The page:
(i) unable to understand the nature, circumstances, risks and consequences of the sexual activity in question,

(ii) unable to understand that they have the choice to engage in the sexual activity in question or not, or

(iii) unable to affirmatively express agreement to the sexual activity in question by words or by active conduct;

Adding this kind of specificity to the Criminal Code is very much a good thing. In paragraph (b), it says “including, but not limited to”. I think adding that kind of specificity will help with certain cases. From the very interesting Senate deliberations on this subject at third reading, we can see that senators were not very happy with how Bill C-51 left a bit of a hole.

We have made much of the witness testimony at the Standing Committee on Justice and Human Rights. Professor Janine Benedet did look at this particular aspect of the Criminal Code. As I said in my exchange with the member for Mount Royal, one thing she stated was:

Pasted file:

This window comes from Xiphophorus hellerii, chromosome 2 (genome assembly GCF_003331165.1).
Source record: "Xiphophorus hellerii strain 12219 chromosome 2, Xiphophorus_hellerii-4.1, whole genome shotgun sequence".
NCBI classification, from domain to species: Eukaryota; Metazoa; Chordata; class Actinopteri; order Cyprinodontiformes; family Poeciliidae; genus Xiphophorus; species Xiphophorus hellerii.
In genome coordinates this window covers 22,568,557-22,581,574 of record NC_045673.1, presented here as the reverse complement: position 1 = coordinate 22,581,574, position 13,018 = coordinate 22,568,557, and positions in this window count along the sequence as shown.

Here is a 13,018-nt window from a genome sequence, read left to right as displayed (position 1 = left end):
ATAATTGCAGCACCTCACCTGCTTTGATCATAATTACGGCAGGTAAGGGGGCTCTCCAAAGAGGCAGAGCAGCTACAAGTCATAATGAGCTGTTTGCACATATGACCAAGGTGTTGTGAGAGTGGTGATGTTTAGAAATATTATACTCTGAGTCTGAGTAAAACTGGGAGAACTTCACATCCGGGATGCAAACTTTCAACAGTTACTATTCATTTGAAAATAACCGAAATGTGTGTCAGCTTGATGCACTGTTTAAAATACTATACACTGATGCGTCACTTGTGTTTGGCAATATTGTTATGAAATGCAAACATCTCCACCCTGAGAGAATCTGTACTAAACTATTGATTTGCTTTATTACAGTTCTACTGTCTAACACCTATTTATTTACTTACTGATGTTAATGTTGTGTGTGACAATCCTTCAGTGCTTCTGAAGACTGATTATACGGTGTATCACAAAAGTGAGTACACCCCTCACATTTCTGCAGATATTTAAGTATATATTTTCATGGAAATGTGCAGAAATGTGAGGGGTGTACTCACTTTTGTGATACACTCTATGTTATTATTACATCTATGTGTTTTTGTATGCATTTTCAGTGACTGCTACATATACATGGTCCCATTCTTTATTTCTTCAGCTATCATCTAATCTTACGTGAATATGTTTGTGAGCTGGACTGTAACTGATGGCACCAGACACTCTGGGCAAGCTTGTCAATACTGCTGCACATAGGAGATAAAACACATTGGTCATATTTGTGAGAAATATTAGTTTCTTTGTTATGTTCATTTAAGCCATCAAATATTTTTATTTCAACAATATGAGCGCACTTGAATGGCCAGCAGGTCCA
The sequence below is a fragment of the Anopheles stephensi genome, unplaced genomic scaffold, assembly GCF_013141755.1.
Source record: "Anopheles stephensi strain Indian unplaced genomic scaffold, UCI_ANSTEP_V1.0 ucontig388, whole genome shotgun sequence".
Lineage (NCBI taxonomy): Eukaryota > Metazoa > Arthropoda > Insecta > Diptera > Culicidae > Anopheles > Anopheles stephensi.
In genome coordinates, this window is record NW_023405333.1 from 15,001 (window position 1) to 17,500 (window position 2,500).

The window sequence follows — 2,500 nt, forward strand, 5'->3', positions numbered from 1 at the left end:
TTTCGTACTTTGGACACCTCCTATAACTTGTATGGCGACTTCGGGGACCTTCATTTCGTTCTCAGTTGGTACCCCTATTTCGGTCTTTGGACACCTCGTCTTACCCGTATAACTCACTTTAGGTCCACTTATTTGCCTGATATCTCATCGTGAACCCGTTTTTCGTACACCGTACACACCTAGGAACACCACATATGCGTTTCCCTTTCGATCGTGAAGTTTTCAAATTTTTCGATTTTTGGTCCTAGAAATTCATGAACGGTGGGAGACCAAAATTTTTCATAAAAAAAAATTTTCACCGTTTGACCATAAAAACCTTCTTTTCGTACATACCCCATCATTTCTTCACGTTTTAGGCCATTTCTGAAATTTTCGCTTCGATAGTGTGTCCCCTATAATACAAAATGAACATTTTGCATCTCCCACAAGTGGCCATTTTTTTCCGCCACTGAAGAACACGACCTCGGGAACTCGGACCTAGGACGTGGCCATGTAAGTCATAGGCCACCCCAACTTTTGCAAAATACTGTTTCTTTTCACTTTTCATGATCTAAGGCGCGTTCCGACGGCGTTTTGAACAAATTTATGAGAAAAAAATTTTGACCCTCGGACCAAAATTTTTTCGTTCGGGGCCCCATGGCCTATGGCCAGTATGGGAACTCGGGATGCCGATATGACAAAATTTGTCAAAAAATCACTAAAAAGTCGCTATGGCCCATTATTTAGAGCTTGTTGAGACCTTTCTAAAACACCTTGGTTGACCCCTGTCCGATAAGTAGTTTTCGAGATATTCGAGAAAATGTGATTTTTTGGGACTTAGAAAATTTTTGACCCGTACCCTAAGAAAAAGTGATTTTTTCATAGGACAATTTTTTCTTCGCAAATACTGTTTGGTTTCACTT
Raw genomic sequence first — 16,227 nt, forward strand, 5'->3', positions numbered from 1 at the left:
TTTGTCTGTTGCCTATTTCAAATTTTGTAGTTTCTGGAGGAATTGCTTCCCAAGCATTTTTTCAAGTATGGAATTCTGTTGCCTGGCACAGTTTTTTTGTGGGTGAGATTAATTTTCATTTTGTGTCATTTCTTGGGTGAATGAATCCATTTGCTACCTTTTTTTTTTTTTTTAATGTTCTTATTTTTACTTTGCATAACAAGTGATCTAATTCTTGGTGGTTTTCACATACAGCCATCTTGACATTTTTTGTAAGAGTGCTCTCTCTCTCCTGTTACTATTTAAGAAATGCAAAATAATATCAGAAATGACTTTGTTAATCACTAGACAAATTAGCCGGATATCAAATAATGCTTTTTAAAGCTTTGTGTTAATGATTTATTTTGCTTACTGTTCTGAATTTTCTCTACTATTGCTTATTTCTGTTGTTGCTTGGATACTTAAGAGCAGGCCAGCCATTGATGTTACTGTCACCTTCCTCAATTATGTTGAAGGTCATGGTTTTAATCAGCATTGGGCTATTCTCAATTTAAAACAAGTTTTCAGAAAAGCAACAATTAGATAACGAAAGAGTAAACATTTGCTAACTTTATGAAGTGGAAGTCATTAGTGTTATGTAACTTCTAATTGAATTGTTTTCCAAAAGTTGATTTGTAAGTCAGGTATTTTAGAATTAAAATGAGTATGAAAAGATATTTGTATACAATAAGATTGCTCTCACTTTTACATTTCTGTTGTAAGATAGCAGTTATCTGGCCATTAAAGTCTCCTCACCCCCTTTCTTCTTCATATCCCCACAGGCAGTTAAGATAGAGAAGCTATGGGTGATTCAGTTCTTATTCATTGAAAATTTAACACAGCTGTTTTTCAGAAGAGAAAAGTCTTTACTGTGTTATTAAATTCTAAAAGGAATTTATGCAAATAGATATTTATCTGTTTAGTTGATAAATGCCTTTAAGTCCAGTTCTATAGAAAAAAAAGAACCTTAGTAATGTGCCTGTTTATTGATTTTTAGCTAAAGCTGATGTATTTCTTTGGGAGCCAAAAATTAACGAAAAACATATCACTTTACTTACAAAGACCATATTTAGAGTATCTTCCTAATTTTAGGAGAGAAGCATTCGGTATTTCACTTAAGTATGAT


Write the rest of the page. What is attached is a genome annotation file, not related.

Any clarification we can give will be beneficial. It doesn't have to be an exhaustive list, but there has to be the idea that consent has to be informed, that you have to have the ability to understand that you can refuse—because some individuals with intellectual disabilities do not know they can say no to sexual activity—and that it has to be your actual agreement. Those are all things that can be read into the code as it's currently written, but sometimes are not fully realized in the cases we see.